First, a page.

If we have time, we will see a nice table that “covers” exponential cryptography.

//Classwork:

Page Problems
349 1,2,3,5
397 1,2

Next:

• Read
• Encryption using Modular Multiplication, 8.5
• Exponentiation Ciphers with a Prime Modulus, 9.4
• Study for Final

# Stats Class 25 May 1

Previous: Wrap up of Hypothesis Testing

Now: Correlation and Regression

There is a calculation to go along with correlation, but since we are time-constrained, we’ll use our calculators to figure out a value for r, which is known as Pearson’s correlation coefficient.

Once we have a value for r, we want to compare it to a critical value just as we did with hypothesis testing. The critical value chosen depends on the sample size and $$\alpha$$, which could be 0.05 or 0.01.

Lastly, once you have decided that there is a correlation, and that r is significant, then one might want to generate an equation for the line of best fit. It’s pretty easy to generate the equation for the line of best fit once you have r using the formulas below.

The book uses different letters than you are probably used to for a linear equation. Instead of $$y=mx+b$$, it’s written $$\hat{y}=a+bx$$ To keep it simple we will use the letters we know.

$m=r(\frac{S_y}{S_x})$
$b=\bar{y}-m\bar{x}$

//Classwork:

Page Problems
134 20
145 Verify the r value provided in 7-10 is correct, then calculate m, and b. Also, Do part f for each problem.

Next:

• Be Prepared
• Review on Thursday May 3
• Final on Thursday May 10, 8-10am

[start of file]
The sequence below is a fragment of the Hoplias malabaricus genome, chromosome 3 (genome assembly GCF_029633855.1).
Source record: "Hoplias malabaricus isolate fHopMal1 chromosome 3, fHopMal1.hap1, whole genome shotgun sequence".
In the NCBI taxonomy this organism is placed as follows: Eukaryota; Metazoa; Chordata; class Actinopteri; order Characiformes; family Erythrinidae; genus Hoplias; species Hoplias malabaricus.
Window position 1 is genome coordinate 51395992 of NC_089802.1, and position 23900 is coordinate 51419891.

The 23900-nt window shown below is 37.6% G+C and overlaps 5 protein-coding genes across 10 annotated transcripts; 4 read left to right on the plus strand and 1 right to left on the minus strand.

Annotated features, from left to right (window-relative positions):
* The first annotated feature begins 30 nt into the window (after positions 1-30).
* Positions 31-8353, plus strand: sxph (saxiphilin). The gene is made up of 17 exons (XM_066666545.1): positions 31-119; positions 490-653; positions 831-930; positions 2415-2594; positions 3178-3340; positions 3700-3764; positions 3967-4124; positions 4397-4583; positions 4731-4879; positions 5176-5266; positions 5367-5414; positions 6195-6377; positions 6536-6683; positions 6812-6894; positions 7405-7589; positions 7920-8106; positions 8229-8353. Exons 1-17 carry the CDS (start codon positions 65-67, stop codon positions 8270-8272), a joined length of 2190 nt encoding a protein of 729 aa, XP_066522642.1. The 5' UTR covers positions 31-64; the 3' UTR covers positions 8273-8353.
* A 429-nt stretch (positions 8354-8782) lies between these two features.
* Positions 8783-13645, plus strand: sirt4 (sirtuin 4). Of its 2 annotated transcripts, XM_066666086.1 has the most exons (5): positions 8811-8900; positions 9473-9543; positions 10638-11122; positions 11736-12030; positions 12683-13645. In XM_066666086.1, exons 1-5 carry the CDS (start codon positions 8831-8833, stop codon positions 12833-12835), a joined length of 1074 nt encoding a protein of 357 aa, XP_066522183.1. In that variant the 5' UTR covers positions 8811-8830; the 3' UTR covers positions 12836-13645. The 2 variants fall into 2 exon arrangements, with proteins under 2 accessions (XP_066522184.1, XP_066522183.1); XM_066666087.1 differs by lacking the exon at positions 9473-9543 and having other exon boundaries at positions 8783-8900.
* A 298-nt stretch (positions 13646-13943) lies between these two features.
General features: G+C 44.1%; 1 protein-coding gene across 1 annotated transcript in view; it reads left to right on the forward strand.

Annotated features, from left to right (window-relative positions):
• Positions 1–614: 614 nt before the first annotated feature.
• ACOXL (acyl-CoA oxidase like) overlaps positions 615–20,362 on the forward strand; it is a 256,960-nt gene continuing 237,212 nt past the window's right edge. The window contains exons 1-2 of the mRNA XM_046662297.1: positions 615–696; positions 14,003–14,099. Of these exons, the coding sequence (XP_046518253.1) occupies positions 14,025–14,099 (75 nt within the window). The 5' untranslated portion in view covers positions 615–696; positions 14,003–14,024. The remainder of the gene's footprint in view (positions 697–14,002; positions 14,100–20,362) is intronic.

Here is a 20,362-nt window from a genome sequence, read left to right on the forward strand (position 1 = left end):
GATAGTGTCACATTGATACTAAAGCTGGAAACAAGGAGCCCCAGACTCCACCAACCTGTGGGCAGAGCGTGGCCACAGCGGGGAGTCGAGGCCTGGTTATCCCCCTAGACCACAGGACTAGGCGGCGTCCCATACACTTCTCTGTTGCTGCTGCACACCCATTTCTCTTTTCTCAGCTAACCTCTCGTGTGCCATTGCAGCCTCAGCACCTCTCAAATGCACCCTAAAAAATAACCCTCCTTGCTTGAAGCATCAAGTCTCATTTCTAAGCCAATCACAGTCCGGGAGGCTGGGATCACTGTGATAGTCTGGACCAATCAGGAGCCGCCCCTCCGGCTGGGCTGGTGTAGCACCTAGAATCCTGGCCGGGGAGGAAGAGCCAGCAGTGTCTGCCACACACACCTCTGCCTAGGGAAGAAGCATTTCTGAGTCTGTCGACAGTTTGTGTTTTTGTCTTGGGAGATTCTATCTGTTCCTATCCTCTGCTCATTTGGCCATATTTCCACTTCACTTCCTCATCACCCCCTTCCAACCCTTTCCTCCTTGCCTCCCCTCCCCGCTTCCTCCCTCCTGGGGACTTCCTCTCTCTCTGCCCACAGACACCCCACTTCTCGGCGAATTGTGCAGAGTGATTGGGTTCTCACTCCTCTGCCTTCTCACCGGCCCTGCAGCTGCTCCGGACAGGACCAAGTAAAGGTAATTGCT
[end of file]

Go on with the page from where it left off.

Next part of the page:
# QR Class 24 April 26

Previous: Exponential Models and Vampires

Now: Special Topics: Golden Ratio and the Euclidean Algorithm

1. Understanding the Fibonacci Series
2. Seeing how that turns into the golden ratio
3. Artistic Application Worksheet
4. Bjorkland Algorithm for Musical Rhythm

//Classwork:

• Lots of worksheets.
Page Problems
601 17

Next:

• Read
• Skim all of Chapter 11 and see if anything piques your interest

# Number Theory Class 24 April 26

Previous: Check-Digits

Now: Elementary Cryptography

Encryption, like check-digit schemes goes up in complexity giving more security.

Addition is the easiest code to crack Then, multiplication Then, exponential…prime modulus Then, exponential…composite modulus…The hardest code to crack

Basically all cryptography is is taking a string of numbers and shifting it in some way (add, multiply, power), and reducing it in some modular system. The modular reduction makes it that much harder to see a pattern.

Decrypting can be done by reversing what was done to encrypt it, or better, just inverse what was done. That’s why we want to understand additive and multiplicative inverses.

//Classwork:

Page Problems
343 1,4,5,6
349 1,2,3,5

Next:

• Read
• Encryption using Modular Multiplication, 8.5

# Stats Class 24 April 26

Previous: Estimation vs Hypothesis Testing

Now: Pearson’s Correlation Coefficient

//Classwork:

• Worksheets, “Tech Talk,” “Data Deluge”, and “Correlation and Regression”

Next:

• Read
• Linear Regression and the Coefficient of Determination, 4.2

# QR Class 23 April 24

Previous: Beginning Exponential Modeling

Now: Exponential Modeling

Just like in linear modeling, we had to learn to go between graphs, tables, and equations, we need to do the same thing with exponential models.

So far, we have learned how to plug in a growth rate and a starting value into a template to create an exponential model. But now, what if we encounter a graph, or a table with two points, how can we generate an equation from that?

//Classwork:

Supplement!

Next:

• Read
• Exponential Modeling, 9C